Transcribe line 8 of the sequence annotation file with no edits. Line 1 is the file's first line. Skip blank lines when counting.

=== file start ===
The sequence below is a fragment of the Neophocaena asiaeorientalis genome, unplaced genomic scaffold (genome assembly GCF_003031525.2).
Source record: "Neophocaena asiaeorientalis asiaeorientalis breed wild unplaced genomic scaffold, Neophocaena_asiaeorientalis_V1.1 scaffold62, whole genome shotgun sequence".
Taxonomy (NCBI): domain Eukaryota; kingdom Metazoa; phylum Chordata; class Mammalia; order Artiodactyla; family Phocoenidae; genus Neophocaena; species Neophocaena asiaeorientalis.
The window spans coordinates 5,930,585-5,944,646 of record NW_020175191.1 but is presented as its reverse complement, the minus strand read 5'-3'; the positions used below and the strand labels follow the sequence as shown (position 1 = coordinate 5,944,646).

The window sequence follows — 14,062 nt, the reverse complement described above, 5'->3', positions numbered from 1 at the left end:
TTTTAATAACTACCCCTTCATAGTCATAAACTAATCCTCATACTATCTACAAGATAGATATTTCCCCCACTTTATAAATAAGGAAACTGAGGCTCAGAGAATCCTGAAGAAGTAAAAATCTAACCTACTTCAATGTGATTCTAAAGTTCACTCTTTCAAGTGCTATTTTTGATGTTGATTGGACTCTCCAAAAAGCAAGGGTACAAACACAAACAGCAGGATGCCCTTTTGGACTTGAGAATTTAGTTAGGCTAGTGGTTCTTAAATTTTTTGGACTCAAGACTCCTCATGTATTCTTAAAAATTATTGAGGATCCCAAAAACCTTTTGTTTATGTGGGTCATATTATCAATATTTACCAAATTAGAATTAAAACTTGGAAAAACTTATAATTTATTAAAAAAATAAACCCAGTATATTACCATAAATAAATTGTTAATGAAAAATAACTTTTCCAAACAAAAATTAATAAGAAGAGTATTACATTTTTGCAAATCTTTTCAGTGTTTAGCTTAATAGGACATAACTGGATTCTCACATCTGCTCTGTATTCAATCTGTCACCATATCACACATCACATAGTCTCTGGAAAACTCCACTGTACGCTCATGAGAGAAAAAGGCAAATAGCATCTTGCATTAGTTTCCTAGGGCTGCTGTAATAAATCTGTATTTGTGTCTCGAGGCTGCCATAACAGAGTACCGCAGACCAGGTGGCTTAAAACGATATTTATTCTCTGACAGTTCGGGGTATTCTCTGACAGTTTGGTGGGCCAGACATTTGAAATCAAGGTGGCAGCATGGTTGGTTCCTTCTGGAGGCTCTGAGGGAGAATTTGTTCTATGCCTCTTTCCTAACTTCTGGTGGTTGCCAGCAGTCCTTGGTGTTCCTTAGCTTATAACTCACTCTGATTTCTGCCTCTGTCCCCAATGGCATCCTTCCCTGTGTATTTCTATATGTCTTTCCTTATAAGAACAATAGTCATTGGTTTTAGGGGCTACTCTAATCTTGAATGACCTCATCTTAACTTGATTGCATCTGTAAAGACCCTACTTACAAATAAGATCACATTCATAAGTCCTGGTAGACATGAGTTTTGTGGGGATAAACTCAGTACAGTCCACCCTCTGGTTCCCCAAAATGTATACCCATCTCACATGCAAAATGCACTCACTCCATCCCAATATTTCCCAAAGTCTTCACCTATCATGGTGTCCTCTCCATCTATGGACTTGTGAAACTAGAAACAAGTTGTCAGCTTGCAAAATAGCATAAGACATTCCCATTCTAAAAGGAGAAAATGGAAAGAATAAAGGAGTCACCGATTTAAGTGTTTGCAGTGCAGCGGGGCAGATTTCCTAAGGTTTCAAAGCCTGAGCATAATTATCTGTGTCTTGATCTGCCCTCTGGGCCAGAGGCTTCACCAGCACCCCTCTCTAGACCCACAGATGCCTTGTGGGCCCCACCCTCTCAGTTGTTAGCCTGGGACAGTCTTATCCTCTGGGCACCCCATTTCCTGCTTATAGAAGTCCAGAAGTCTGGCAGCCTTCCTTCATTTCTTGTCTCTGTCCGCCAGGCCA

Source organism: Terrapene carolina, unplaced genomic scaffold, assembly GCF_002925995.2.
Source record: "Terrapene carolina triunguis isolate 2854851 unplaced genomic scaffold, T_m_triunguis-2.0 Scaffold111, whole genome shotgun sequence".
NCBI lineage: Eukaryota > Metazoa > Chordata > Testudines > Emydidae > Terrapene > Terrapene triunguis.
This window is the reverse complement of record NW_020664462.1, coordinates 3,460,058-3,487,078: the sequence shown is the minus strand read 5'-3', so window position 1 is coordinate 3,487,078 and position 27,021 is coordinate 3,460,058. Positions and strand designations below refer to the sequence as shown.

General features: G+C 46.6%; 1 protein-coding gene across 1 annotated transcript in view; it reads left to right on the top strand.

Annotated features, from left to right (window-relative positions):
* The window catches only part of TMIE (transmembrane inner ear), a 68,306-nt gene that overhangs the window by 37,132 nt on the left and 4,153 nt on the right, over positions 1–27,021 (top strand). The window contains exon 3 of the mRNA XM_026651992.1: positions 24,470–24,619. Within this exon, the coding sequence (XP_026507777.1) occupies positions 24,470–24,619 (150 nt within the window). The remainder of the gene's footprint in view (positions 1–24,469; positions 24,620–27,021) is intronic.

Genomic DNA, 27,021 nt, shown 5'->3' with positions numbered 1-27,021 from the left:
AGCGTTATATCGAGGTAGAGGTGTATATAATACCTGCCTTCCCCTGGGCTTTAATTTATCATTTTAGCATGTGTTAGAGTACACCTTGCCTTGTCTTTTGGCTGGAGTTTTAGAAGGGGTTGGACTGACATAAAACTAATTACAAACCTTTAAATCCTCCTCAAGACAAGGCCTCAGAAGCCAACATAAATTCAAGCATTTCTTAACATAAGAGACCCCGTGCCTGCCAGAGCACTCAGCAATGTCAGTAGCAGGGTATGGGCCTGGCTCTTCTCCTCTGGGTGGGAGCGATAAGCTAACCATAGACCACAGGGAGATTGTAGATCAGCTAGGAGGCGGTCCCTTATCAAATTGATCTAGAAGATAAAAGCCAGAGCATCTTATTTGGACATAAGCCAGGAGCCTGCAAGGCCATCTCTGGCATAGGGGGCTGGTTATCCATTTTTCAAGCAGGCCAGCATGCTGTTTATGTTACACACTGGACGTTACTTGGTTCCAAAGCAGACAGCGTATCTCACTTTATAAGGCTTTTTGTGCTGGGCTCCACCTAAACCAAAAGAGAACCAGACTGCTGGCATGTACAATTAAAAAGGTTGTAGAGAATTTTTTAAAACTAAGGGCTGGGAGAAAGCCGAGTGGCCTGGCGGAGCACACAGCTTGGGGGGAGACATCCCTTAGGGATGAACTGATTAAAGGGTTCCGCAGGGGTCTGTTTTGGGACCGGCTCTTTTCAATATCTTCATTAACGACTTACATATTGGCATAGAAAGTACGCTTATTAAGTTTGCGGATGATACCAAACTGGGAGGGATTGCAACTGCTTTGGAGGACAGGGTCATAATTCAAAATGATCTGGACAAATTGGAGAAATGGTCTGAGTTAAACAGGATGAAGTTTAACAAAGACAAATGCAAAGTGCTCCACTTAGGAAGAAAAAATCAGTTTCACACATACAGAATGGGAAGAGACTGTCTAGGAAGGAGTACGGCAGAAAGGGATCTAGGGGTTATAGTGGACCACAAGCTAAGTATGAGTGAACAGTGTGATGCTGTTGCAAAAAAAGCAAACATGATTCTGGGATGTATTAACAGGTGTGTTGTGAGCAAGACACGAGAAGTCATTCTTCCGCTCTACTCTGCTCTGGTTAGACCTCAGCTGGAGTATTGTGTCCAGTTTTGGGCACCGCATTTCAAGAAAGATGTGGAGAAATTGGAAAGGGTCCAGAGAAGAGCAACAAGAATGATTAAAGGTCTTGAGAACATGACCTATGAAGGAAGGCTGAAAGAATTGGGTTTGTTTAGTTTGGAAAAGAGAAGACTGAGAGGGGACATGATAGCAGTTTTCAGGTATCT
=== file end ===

Source record: "Terrapene carolina triunguis isolate 2854851 unplaced genomic scaffold, T_m_triunguis-2.0 Scaffold111, whole genome shotgun sequence".